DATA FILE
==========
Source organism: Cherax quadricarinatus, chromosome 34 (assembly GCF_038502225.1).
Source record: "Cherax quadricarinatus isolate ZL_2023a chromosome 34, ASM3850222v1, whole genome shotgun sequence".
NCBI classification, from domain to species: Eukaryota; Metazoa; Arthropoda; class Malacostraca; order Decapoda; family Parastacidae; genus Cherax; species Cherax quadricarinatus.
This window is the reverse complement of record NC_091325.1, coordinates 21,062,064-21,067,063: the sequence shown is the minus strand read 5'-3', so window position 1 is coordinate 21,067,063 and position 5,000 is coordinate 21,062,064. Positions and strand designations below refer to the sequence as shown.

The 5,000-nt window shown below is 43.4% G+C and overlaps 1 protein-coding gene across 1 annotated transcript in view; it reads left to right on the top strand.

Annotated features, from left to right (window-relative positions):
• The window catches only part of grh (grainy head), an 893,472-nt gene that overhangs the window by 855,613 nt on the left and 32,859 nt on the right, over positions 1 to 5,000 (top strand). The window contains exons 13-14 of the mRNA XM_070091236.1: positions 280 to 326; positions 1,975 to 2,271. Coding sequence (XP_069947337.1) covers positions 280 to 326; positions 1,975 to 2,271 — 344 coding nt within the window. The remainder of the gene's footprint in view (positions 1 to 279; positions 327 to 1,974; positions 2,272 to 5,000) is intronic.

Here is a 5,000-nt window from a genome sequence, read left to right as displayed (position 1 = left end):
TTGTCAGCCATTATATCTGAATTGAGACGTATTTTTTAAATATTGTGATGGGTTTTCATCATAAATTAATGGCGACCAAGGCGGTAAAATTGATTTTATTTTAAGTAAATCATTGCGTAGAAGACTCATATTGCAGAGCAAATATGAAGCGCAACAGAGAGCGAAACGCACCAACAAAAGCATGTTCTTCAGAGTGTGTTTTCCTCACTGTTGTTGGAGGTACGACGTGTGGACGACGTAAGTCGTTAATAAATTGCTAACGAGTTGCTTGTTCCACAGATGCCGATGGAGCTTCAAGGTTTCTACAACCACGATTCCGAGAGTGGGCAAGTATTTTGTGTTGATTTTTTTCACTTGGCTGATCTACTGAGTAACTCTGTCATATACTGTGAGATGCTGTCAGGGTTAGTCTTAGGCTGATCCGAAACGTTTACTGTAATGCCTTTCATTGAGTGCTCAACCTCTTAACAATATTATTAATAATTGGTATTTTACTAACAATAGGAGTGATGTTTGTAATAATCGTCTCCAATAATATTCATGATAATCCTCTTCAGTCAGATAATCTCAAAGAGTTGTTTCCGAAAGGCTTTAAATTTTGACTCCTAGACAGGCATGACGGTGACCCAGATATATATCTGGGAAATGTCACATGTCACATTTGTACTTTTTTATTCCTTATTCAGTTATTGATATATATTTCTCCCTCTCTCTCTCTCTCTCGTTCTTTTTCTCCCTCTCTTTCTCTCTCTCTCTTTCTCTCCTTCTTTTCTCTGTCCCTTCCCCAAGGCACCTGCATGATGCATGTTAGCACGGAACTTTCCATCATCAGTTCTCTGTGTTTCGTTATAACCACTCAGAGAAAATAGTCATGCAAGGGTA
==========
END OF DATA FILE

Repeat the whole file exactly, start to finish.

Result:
Source organism: Cherax quadricarinatus, chromosome 34 (assembly GCF_038502225.1).
Source record: "Cherax quadricarinatus isolate ZL_2023a chromosome 34, ASM3850222v1, whole genome shotgun sequence".
NCBI classification, from domain to species: Eukaryota; Metazoa; Arthropoda; class Malacostraca; order Decapoda; family Parastacidae; genus Cherax; species Cherax quadricarinatus.
This window is the reverse complement of record NC_091325.1, coordinates 21,062,064-21,067,063: the sequence shown is the minus strand read 5'-3', so window position 1 is coordinate 21,067,063 and position 5,000 is coordinate 21,062,064. Positions and strand designations below refer to the sequence as shown.

The 5,000-nt window shown below is 43.4% G+C and overlaps 1 protein-coding gene across 1 annotated transcript in view; it reads left to right on the top strand.

Annotated features, from left to right (window-relative positions):
• The window catches only part of grh (grainy head), an 893,472-nt gene that overhangs the window by 855,613 nt on the left and 32,859 nt on the right, over positions 1 to 5,000 (top strand). The window contains exons 13-14 of the mRNA XM_070091236.1: positions 280 to 326; positions 1,975 to 2,271. Coding sequence (XP_069947337.1) covers positions 280 to 326; positions 1,975 to 2,271 — 344 coding nt within the window. The remainder of the gene's footprint in view (positions 1 to 279; positions 327 to 1,974; positions 2,272 to 5,000) is intronic.

Here is a 5,000-nt window from a genome sequence, read left to right as displayed (position 1 = left end):
TTGTCAGCCATTATATCTGAATTGAGACGTATTTTTTAAATATTGTGATGGGTTTTCATCATAAATTAATGGCGACCAAGGCGGTAAAATTGATTTTATTTTAAGTAAATCATTGCGTAGAAGACTCATATTGCAGAGCAAATATGAAGCGCAACAGAGAGCGAAACGCACCAACAAAAGCATGTTCTTCAGAGTGTGTTTTCCTCACTGTTGTTGGAGGTACGACGTGTGGACGACGTAAGTCGTTAATAAATTGCTAACGAGTTGCTTGTTCCACAGATGCCGATGGAGCTTCAAGGTTTCTACAACCACGATTCCGAGAGTGGGCAAGTATTTTGTGTTGATTTTTTTCACTTGGCTGATCTACTGAGTAACTCTGTCATATACTGTGAGATGCTGTCAGGGTTAGTCTTAGGCTGATCCGAAACGTTTACTGTAATGCCTTTCATTGAGTGCTCAACCTCTTAACAATATTATTAATAATTGGTATTTTACTAACAATAGGAGTGATGTTTGTAATAATCGTCTCCAATAATATTCATGATAATCCTCTTCAGTCAGATAATCTCAAAGAGTTGTTTCCGAAAGGCTTTAAATTTTGACTCCTAGACAGGCATGACGGTGACCCAGATATATATCTGGGAAATGTCACATGTCACATTTGTACTTTTTTATTCCTTATTCAGTTATTGATATATATTTCTCCCTCTCTCTCTCTCTCTCGTTCTTTTTCTCCCTCTCTTTCTCTCTCTCTCTTTCTCTCCTTCTTTTCTCTGTCCCTTCCCCAAGGCACCTGCATGATGCATGTTAGCACGGAACTTTCCATCATCAGTTCTCTGTGTTTCGTTATAACCACTCAGAGAAAATAGTCATGCAAGGGTA